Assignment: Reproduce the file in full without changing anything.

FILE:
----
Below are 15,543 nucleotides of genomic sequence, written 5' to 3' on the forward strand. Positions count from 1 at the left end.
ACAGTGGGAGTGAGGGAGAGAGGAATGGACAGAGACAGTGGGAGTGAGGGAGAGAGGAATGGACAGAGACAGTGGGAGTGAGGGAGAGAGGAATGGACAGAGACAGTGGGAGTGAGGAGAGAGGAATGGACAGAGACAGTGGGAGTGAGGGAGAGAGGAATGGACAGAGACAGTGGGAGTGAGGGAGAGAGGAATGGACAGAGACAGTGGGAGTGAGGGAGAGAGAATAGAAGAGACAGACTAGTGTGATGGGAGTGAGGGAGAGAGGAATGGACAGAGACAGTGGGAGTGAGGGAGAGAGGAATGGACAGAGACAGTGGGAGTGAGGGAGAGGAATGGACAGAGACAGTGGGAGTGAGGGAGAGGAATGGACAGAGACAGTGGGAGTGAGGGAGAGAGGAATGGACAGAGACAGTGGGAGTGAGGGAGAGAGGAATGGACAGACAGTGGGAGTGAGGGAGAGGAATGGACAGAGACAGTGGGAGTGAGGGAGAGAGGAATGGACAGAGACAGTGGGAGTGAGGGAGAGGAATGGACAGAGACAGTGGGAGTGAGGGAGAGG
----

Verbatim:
Below are 15,543 nucleotides of genomic sequence, written 5' to 3' on the forward strand. Positions count from 1 at the left end.
ACAGTGGGAGTGAGGGAGAGAGGAATGGACAGAGACAGTGGGAGTGAGGGAGAGAGGAATGGACAGAGACAGTGGGAGTGAGGGAGAGAGGAATGGACAGAGACAGTGGGAGTGAGGAGAGAGGAATGGACAGAGACAGTGGGAGTGAGGGAGAGAGGAATGGACAGAGACAGTGGGAGTGAGGGAGAGAGGAATGGACAGAGACAGTGGGAGTGAGGGAGAGAGAATAGAAGAGACAGACTAGTGTGATGGGAGTGAGGGAGAGAGGAATGGACAGAGACAGTGGGAGTGAGGGAGAGAGGAATGGACAGAGACAGTGGGAGTGAGGGAGAGGAATGGACAGAGACAGTGGGAGTGAGGGAGAGGAATGGACAGAGACAGTGGGAGTGAGGGAGAGAGGAATGGACAGAGACAGTGGGAGTGAGGGAGAGAGGAATGGACAGACAGTGGGAGTGAGGGAGAGGAATGGACAGAGACAGTGGGAGTGAGGGAGAGAGGAATGGACAGAGACAGTGGGAGTGAGGGAGAGGAATGGACAGAGACAGTGGGAGTGAGGGAGAGG